Tuesday, May 30, 2017

Pumped on Power Storage

A recent article “Smarting Up Electrical Grids” on May 23, 2017, discussed Hydroelectric Pumped Storage and its use as a method to achieve ‘balanced load’ necessary to keep electricity flowing without interruption to our homes.  This old school, low-tech solution is gaining popularity in the modern, ‘smart’ electric grid.  The Federal Energy Regulatory Commission recently issued three new licenses for new pumped storage projects. 
Any time there is a dramatic change in trend, opportunistic investors need to investigate.  Eagle Crest Energy received one of the three new licenses from FERC.  It is a private held company and keeps a low profile...perhaps for good reason.  
The new interest in Hydroelectric Pumped Storage systems is due in part to innovations that are bringing new versatility the technology.  One innovation is the use of wind turbines or solar power to directly drive water pumps.  This could make such systems net neutral in terms of energy use. 

Underground reservoirs have become an option, opening up new location opportunities.  One example is a consortium of government and industry is working on the Prosper-Haniel project in North-Rhine Westphalia, Germany, where the cavities of a coal mine will be used as reservoirs to manage power from wind and solar power sources.  The project was the subject of the March 21st post “German Energy Policies Leave U.S. in (Coal) Dust.”

Eagle Crest Energy is aiming for a similar goal.   The company intends use an abandon iron mine to construct the Eagle Mountain Pumped Storage Project in Southern California.  Kaiser Steel Corporation pulled iron out of Eagle Mountain Mine from 1948 to 1982, leaving behind four open pits.  Two of these pits will be used as the water reservoirs for the pumped storage system. 

Southern California has one of the largest electricity markets in the U.S.  California has set a goal to source at least 50% of its energy from renewable sources by 2030.  This means increased wind and solar power.  Typical of the renewable power sources that will benefit from the pumped storage project is the Desert Sunlight Solar Farm with generating capacity of 550 megawatt hours.  The solar farm is connected to electric grid of Southern California Edison.   The Eagle Mountain project will have capacity to balance 1.3 gigawatts of power from these projects as well as nuclear and conventional fossil fuel power plants that remain connected to the grid.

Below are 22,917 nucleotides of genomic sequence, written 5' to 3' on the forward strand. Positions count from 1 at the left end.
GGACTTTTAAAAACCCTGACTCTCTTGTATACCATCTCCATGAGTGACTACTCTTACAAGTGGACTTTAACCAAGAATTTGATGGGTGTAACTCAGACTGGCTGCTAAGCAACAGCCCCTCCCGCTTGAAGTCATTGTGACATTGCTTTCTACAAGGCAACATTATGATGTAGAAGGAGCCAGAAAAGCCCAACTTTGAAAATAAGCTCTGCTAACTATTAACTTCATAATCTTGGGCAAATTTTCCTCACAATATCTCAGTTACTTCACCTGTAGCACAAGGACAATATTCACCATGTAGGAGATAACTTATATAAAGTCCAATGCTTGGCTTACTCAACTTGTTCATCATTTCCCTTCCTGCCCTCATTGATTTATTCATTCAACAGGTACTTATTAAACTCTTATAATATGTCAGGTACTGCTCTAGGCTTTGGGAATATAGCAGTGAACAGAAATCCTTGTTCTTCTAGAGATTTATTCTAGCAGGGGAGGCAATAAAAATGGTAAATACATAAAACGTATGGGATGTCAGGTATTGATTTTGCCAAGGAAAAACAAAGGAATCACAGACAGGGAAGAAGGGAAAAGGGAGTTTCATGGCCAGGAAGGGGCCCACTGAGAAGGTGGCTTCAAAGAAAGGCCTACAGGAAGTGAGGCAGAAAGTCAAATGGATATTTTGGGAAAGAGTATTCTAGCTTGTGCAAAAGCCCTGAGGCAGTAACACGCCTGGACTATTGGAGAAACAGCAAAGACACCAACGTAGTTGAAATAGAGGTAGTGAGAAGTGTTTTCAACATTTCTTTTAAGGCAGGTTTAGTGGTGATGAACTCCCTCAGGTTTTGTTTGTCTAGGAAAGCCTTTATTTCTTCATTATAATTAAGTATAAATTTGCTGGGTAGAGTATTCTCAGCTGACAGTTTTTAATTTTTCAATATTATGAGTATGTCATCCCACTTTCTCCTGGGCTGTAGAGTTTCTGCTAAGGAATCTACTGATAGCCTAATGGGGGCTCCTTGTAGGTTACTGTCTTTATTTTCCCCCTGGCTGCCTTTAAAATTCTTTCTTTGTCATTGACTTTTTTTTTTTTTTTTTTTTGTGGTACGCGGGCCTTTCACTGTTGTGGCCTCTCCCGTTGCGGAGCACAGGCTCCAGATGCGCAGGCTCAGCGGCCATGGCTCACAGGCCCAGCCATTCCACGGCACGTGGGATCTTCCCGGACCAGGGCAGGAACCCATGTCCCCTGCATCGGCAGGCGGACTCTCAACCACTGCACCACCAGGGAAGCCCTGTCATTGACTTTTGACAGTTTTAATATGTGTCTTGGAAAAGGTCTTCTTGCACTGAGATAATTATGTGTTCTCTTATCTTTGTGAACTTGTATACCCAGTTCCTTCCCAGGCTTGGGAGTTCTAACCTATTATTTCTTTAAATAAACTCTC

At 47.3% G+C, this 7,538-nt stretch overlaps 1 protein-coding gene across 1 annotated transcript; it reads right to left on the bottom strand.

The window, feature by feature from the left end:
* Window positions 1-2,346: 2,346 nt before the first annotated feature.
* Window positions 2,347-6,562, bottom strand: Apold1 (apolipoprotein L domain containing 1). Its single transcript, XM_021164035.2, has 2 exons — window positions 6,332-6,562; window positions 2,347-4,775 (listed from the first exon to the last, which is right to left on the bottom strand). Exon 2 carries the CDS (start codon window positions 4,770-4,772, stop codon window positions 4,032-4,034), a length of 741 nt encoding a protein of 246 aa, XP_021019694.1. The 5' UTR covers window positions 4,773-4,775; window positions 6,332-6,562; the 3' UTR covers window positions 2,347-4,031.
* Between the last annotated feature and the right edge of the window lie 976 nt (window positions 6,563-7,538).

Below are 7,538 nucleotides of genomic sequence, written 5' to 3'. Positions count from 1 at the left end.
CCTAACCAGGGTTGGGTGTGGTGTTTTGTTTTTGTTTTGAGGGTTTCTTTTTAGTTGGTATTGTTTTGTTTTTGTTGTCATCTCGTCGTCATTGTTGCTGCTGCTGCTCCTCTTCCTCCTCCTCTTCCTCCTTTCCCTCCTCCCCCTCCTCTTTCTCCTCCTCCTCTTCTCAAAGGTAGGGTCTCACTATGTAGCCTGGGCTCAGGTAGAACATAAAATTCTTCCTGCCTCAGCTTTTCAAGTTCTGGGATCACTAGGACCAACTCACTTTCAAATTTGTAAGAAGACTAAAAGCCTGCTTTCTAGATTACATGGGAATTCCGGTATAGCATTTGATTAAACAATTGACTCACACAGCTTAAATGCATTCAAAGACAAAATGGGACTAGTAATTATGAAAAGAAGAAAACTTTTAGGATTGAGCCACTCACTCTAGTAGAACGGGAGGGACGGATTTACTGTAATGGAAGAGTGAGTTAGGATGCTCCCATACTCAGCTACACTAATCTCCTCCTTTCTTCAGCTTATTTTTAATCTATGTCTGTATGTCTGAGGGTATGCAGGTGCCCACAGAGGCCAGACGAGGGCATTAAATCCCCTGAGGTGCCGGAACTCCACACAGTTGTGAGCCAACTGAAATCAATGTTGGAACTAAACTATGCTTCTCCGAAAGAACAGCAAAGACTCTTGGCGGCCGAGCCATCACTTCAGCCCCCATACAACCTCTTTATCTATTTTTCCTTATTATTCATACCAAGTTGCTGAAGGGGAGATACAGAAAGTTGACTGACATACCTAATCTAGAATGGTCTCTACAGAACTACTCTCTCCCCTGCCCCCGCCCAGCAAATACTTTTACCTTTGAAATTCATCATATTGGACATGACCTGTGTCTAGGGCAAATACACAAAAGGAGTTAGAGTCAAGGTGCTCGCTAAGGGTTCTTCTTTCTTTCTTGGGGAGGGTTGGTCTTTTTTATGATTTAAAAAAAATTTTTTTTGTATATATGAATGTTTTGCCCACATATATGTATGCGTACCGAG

The project has some opposition in the neighborhood.  The mine has no natural water source other than run-off from adjacent hills.  To fill the reservoir Eagle Crest will have to siphon over nine billion gallons of water from the surrounding area just to get started.  Another 600 million gallons will be needed each year to replace evaporated volume.  To put this in perspective, this about as much water as is used by two 18-hole golf courses each year.  Water is an even more a contentious issue in California than climate change and the adjacent need for renewable energy.
The Eagle Mountain pumped storage project is located adjacent to the Joshua Tree National Monument that straddles the Mojave and Colorado Deserts.  Indeed, Kaiser Steel was able to establish the iron mine by receiving a carve-out from the original land set aside for the national monument in 1936.  What is left now is the hollowed out mine site surrounded mostly by farms that are highly dependent upon water from three underground aquifers.  The magnitude of the water requirement is more than likely going to impact all three water bodies and farmers in the area are vocal critics of the plan. 
Nonetheless, there are now few impediments to the project from a legal standpoint.  Capital resources could be another issue.  Eagle Crest is a private company and appears to hold its ‘financing’ cards close to its collective vest.  Inquisitive investors may eventually get a taste of this company’s aspirations for Hydroelectric Pumped Storage.

Neither the author of the Small Cap Strategist web log, Crystal Equity Research nor its affiliates have a beneficial interest in the companies mentioned herein.

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